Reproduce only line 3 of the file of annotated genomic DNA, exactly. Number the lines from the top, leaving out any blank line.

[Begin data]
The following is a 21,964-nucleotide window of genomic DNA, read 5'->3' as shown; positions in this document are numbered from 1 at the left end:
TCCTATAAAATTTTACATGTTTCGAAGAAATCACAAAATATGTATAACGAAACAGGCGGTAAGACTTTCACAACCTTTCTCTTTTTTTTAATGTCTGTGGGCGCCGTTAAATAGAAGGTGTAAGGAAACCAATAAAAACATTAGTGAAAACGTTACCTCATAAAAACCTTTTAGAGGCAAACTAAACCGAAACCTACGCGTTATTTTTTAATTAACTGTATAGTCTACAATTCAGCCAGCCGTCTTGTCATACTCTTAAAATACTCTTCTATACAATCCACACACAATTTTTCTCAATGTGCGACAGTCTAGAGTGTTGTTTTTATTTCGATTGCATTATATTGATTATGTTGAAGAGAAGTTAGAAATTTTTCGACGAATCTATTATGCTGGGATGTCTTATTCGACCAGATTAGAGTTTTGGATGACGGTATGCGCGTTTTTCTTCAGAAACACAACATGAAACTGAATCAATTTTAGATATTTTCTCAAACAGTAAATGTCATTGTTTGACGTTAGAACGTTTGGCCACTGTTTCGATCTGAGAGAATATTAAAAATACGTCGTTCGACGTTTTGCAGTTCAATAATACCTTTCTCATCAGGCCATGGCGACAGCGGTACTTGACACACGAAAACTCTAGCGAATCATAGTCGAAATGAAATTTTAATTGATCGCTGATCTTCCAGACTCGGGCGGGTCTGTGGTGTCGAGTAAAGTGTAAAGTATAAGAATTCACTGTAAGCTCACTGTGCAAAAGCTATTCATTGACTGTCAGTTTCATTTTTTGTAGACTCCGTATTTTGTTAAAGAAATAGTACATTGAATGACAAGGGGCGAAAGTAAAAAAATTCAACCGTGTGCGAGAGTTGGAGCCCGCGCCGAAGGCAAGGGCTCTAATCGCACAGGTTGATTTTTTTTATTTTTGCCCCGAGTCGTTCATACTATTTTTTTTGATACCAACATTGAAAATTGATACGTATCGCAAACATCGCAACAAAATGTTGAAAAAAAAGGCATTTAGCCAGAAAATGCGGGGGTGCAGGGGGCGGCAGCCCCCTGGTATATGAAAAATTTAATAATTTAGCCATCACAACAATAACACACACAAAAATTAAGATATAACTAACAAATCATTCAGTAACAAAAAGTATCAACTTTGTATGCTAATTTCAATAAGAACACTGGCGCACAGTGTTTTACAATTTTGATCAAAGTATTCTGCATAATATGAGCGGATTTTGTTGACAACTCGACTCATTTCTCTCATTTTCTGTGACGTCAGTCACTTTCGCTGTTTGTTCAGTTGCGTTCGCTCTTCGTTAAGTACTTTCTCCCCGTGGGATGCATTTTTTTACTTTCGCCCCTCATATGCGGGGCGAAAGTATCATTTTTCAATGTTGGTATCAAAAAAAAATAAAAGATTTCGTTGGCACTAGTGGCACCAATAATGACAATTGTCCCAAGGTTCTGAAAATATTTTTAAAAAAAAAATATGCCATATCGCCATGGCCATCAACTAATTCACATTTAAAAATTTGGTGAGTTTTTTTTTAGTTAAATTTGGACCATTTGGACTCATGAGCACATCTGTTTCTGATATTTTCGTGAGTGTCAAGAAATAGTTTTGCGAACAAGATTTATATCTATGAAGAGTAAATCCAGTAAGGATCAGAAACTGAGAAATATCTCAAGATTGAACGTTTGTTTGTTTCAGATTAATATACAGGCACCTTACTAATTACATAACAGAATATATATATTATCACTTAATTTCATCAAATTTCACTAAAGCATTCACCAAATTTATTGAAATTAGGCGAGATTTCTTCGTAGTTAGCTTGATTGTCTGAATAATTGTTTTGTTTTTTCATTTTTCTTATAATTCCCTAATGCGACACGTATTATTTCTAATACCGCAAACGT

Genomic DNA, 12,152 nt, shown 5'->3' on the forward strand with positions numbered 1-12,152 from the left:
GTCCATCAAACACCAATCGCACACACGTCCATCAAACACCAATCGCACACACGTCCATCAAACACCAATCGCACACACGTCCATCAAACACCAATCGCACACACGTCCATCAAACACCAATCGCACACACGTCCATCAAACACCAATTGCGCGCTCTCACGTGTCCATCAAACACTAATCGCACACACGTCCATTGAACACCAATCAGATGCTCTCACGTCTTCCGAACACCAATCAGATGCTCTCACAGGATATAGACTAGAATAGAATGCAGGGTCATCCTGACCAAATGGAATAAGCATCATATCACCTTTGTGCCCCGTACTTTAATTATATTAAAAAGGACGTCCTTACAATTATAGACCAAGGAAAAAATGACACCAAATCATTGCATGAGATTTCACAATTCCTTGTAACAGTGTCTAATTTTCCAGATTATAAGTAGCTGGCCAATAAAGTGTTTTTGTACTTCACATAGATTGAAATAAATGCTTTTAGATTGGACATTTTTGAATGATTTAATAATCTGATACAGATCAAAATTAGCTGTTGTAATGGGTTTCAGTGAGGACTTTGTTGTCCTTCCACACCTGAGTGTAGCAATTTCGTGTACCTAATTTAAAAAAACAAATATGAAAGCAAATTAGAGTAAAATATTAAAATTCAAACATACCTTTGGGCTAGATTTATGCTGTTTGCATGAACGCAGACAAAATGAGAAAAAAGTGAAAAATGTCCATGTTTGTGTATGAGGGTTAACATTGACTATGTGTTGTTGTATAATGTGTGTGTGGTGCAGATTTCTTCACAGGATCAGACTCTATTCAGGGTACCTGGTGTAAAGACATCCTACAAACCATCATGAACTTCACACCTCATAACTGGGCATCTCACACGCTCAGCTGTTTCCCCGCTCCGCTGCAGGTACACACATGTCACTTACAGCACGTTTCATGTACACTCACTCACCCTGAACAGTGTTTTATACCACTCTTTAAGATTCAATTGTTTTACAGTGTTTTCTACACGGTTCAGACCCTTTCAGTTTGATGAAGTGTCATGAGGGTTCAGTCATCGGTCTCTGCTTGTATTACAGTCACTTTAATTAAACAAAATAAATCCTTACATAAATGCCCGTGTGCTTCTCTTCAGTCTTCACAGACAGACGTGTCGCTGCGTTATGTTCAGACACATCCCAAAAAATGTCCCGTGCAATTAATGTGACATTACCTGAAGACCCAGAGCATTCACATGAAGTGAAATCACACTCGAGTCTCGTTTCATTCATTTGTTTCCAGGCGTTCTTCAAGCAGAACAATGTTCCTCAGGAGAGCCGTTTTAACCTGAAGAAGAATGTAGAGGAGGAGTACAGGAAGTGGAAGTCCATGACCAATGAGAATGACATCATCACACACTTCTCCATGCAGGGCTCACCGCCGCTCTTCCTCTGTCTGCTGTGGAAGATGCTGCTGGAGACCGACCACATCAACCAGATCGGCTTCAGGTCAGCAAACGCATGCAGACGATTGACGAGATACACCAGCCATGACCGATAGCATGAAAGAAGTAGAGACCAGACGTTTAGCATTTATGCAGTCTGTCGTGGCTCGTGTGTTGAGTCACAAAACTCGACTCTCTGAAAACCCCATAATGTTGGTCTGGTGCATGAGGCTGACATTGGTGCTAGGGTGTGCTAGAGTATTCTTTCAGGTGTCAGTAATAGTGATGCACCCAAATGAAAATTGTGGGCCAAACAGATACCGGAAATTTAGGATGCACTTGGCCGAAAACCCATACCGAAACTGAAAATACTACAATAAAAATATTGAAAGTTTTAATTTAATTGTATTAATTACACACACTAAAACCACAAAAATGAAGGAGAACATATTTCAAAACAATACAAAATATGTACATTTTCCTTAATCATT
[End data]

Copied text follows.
Genomic DNA, 12,152 nt, shown 5'->3' on the forward strand with positions numbered 1-12,152 from the left: